Jazz shot-blocking king Eaton dies at 64

·3-min read

Mark Eaton, the 224cm shot-blocking king who twice was the NBA's defensive player of the year during a career spent entirely with the Utah Jazz, has died. He was 64.

The team announced his death on Saturday.

Eaton left his home for a bike ride on Friday night in Summit County, Utah, and shortly thereafter someone called 911 after seeing him lying on a roadway and unconscious.

Eaton was taken to a hospital where he later died.

The team, citing county officials who investigated, said "there is no reason to believe a vehicle was involved in the incident."

The Jazz described him in a statement as an "enduring figure in our franchise history" who had a "significant impact in the community after his basketball career".

The centre led the league in blocks per game four times and his average of 5.6 per contest in 1984-85 remains the highest average since the NBA started officially tracking that statistic.

"I used to call him the human condominium complex. He was something else on defence, let me tell you," longtime NBA broadcaster Mike Inglis said.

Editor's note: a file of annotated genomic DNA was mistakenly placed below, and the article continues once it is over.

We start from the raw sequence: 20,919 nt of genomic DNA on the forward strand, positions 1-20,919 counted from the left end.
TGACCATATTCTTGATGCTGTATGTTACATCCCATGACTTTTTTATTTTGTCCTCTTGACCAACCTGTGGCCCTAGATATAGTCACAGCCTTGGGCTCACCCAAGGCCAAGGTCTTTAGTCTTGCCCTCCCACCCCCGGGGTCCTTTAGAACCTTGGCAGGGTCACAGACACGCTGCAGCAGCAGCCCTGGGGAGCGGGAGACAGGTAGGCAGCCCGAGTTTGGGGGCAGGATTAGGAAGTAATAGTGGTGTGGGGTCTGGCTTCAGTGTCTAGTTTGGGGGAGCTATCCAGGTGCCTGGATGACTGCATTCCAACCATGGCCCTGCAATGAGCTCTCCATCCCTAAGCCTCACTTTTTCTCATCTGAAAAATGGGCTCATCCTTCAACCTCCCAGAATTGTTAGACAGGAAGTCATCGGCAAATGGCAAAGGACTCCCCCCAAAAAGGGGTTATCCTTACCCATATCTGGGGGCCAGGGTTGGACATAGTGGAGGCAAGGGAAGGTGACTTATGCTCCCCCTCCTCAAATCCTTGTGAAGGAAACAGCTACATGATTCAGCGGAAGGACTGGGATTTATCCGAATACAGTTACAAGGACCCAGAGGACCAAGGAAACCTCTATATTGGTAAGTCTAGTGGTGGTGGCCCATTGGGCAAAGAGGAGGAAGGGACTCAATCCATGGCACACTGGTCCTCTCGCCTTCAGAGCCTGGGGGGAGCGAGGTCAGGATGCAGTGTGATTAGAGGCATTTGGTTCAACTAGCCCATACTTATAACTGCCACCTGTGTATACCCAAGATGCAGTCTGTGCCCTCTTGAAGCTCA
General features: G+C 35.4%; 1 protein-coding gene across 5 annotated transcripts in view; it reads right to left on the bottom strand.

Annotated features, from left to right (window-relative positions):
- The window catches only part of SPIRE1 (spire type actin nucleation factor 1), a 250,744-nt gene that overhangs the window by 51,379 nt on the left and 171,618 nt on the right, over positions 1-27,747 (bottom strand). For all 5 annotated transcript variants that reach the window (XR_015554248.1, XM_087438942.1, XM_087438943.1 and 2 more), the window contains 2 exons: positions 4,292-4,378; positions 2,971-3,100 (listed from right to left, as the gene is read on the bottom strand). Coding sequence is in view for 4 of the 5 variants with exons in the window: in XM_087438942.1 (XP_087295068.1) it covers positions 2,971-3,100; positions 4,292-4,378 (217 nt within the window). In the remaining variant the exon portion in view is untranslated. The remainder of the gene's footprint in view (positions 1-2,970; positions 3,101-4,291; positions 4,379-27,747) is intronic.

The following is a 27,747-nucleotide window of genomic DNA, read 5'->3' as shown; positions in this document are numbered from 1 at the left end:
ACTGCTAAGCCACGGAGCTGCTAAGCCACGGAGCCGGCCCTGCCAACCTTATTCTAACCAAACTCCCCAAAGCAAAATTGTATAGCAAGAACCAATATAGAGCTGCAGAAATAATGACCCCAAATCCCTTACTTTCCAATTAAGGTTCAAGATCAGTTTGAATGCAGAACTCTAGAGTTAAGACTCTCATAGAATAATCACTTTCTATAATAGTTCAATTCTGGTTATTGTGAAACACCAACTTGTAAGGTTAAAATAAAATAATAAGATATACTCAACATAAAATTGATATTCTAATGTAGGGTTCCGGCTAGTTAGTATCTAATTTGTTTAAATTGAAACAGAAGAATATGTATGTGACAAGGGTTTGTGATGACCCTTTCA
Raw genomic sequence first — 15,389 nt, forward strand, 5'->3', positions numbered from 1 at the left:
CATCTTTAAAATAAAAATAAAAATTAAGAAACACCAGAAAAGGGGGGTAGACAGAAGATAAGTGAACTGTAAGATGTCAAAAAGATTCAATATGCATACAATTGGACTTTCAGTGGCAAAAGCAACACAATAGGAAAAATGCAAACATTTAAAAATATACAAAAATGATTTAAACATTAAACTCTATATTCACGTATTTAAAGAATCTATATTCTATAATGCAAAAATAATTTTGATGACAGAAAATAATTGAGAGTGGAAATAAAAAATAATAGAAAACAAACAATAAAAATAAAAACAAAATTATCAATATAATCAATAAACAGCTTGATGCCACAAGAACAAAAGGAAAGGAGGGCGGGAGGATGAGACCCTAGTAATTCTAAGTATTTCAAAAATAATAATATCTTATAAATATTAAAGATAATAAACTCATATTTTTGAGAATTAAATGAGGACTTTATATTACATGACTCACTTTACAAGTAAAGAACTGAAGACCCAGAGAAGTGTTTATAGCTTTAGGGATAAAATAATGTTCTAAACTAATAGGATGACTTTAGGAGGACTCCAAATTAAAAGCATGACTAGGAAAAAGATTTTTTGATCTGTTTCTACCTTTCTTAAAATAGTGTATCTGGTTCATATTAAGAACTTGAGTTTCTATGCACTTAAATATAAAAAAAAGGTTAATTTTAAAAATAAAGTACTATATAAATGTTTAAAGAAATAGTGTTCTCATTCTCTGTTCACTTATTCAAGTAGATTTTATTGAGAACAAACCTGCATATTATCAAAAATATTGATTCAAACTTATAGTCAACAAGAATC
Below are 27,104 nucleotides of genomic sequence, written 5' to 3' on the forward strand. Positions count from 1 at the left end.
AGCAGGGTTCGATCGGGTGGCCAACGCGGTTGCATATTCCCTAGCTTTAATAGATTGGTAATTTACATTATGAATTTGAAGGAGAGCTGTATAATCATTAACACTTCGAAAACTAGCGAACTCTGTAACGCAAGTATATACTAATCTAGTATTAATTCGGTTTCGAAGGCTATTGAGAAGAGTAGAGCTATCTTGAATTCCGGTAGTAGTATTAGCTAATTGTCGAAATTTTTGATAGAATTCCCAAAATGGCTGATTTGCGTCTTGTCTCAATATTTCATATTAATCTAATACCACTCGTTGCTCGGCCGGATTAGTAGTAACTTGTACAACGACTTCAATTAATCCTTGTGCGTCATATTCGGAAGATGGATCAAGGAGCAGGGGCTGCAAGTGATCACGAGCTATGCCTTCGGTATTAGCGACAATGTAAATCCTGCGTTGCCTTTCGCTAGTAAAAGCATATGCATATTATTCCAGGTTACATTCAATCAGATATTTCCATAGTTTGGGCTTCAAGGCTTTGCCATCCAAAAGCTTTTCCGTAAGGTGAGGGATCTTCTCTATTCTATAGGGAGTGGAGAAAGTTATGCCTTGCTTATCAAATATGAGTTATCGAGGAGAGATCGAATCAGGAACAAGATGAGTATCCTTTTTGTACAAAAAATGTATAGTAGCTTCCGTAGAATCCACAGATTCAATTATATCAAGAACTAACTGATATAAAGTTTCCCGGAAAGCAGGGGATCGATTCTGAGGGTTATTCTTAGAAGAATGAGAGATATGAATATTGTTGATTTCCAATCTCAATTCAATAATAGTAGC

Eaton's career blocks average of 3.51 per game is the best in NBA history.

Eaton had been, among other things, a restaurateur and motivational speaker in his retirement.

In recent years, he served as a mentor to Utah centre Rudy Gobert - the only other player in Jazz history to win the defensive player of the year award.

Eaton's 11 playing seasons with the Jazz are third most in team history, behind longtime Utah cornerstones Karl Malone and John Stockton.

His once appeared in 338 consecutive games and finished with career averages of 6.0 points and 7.9 rebounds.

But his best skill was defending the rim, and Eaton once told a story about how Wilt Chamberlain offered him advice

"Wilt grabbed me by the arm, took me out on the floor, positioned me right in front of the basket," Eaton recalled.

"He said, 'You see this basket? Your job is to stop players from getting there. Your job is to make them miss their shot, get the rebound, throw it up to the guard, let them go down the other end and score and your job is to cruise up to half-court and see what's going on'.

"When Wilt shared that with me, everything changed... I understood what I could be great at."

Eaton's No.53 was one of the first jerseys retired by the Jazz.

He was the defensive player of the year in 1984-85 and 1988-89, was a five-time All-Defensive team selection and was an All-Star in 1989.

"It has been a great ride, but life does have a way of moving on and I must move on with it," Eaton wrote in a column for The Salt Lake Tribune in which he announced his retirement in September 1994.

"Thank you for letting me be a part of your life and community. I'll be around."

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